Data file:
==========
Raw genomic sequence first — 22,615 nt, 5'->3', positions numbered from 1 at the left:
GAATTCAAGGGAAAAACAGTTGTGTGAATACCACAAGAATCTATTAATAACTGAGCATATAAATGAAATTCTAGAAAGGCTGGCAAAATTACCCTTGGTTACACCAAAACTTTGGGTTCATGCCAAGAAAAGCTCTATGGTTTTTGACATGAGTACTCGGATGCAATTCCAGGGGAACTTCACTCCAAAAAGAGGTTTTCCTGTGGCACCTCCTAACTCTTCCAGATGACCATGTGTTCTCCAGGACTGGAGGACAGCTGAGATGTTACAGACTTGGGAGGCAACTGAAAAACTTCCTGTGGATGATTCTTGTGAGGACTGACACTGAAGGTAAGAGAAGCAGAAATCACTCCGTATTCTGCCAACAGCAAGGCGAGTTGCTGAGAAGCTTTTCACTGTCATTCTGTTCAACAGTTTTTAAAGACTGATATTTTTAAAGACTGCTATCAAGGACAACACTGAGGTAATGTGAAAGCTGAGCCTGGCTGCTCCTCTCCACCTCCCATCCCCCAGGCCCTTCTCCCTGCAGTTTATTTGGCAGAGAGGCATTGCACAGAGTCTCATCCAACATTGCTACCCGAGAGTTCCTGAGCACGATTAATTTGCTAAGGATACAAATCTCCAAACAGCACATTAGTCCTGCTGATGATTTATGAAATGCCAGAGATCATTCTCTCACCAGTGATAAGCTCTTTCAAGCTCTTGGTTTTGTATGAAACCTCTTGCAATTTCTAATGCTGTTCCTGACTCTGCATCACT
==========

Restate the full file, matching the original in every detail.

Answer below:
Raw genomic sequence first — 22,615 nt, 5'->3', positions numbered from 1 at the left:
GAATTCAAGGGAAAAACAGTTGTGTGAATACCACAAGAATCTATTAATAACTGAGCATATAAATGAAATTCTAGAAAGGCTGGCAAAATTACCCTTGGTTACACCAAAACTTTGGGTTCATGCCAAGAAAAGCTCTATGGTTTTTGACATGAGTACTCGGATGCAATTCCAGGGGAACTTCACTCCAAAAAGAGGTTTTCCTGTGGCACCTCCTAACTCTTCCAGATGACCATGTGTTCTCCAGGACTGGAGGACAGCTGAGATGTTACAGACTTGGGAGGCAACTGAAAAACTTCCTGTGGATGATTCTTGTGAGGACTGACACTGAAGGTAAGAGAAGCAGAAATCACTCCGTATTCTGCCAACAGCAAGGCGAGTTGCTGAGAAGCTTTTCACTGTCATTCTGTTCAACAGTTTTTAAAGACTGATATTTTTAAAGACTGCTATCAAGGACAACACTGAGGTAATGTGAAAGCTGAGCCTGGCTGCTCCTCTCCACCTCCCATCCCCCAGGCCCTTCTCCCTGCAGTTTATTTGGCAGAGAGGCATTGCACAGAGTCTCATCCAACATTGCTACCCGAGAGTTCCTGAGCACGATTAATTTGCTAAGGATACAAATCTCCAAACAGCACATTAGTCCTGCTGATGATTTATGAAATGCCAGAGATCATTCTCTCACCAGTGATAAGCTCTTTCAAGCTCTTGGTTTTGTATGAAACCTCTTGCAATTTCTAATGCTGTTCCTGACTCTGCATCACT